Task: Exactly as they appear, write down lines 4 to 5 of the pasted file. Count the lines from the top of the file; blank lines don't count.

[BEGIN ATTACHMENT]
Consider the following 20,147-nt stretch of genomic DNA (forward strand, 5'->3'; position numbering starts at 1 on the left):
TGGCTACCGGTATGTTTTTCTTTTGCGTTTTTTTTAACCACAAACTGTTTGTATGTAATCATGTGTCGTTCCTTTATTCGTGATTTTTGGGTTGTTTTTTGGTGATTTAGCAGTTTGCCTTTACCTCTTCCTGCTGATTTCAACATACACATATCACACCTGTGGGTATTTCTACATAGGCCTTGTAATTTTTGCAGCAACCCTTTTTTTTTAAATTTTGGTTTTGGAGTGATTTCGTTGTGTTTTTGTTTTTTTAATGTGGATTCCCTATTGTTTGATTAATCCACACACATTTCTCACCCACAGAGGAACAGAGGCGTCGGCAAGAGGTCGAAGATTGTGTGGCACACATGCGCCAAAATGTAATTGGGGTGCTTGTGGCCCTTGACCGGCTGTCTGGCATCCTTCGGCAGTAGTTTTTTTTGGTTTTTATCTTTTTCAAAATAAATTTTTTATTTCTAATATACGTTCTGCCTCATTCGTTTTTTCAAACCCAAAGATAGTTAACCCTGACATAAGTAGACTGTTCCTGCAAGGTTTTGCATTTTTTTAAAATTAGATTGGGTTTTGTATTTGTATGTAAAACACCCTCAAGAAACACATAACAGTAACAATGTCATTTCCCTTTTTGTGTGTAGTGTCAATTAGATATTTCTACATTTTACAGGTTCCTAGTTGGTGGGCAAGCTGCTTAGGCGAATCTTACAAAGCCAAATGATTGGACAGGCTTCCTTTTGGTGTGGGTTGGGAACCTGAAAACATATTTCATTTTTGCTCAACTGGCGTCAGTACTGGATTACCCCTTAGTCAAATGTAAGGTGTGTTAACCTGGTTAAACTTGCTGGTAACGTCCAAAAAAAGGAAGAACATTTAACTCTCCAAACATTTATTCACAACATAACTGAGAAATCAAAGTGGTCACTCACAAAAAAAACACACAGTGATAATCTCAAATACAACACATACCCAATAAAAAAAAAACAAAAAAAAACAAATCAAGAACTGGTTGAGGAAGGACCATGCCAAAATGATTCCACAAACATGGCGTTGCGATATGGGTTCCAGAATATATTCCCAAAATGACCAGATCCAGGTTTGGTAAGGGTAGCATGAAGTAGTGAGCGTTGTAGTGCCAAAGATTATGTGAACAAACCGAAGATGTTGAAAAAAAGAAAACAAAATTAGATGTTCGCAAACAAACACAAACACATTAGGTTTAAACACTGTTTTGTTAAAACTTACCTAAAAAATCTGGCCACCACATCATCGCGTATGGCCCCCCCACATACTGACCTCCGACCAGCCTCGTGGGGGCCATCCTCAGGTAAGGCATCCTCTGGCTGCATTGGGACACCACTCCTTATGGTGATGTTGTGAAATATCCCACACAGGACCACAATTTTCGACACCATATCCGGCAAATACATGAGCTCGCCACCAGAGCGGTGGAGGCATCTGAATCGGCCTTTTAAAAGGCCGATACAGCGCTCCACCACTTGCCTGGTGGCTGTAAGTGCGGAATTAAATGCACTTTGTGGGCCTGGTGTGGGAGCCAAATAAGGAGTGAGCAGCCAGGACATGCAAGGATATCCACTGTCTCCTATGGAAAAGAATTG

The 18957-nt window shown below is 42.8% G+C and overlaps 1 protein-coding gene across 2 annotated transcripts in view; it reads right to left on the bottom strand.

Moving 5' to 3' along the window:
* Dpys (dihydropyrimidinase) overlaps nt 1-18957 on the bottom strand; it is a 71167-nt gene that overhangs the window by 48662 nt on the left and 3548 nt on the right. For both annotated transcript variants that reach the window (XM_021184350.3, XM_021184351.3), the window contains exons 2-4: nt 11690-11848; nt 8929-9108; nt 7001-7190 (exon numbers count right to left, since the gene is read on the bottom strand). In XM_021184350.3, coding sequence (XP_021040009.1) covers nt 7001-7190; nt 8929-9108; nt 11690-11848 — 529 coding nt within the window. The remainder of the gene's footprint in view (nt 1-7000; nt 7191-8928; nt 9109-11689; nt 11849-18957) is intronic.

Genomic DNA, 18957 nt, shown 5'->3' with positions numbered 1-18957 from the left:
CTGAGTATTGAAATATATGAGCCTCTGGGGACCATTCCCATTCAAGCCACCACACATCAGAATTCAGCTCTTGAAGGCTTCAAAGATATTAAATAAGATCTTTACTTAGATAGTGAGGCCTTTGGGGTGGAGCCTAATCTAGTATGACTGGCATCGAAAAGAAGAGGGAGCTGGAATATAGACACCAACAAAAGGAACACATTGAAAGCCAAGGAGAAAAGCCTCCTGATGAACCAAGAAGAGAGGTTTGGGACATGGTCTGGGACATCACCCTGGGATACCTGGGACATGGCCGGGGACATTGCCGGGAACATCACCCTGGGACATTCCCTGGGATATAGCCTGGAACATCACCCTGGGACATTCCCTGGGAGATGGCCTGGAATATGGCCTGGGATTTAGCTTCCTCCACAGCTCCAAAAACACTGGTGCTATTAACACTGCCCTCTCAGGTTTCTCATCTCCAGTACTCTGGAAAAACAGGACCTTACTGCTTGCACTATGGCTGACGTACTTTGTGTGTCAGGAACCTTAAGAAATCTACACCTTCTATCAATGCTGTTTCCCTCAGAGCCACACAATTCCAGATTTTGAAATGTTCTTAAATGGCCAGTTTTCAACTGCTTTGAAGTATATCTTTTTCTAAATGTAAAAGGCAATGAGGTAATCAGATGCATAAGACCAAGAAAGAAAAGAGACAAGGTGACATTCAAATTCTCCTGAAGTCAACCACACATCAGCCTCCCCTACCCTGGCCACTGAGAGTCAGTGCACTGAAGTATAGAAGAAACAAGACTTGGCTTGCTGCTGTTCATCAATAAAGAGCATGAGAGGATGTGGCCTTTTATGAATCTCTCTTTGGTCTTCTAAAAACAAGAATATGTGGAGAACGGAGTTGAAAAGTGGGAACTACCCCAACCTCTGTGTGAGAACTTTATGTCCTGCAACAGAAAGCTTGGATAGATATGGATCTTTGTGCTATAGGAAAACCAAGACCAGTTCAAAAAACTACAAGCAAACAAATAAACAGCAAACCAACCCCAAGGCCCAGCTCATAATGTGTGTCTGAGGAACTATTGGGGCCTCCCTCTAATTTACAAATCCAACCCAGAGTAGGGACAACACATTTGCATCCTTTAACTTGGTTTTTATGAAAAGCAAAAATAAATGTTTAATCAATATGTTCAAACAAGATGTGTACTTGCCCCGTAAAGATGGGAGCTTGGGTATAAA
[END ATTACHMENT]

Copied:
Moving 5' to 3' along the window:
* Dpys (dihydropyrimidinase) overlaps nt 1-18957 on the bottom strand; it is a 71167-nt gene that overhangs the window by 48662 nt on the left and 3548 nt on the right. For both annotated transcript variants that reach the window (XM_021184350.3, XM_021184351.3), the window contains exons 2-4: nt 11690-11848; nt 8929-9108; nt 7001-7190 (exon numbers count right to left, since the gene is read on the bottom strand). In XM_021184350.3, coding sequence (XP_021040009.1) covers nt 7001-7190; nt 8929-9108; nt 11690-11848 — 529 coding nt within the window. The remainder of the gene's footprint in view (nt 1-7000; nt 7191-8928; nt 9109-11689; nt 11849-18957) is intronic.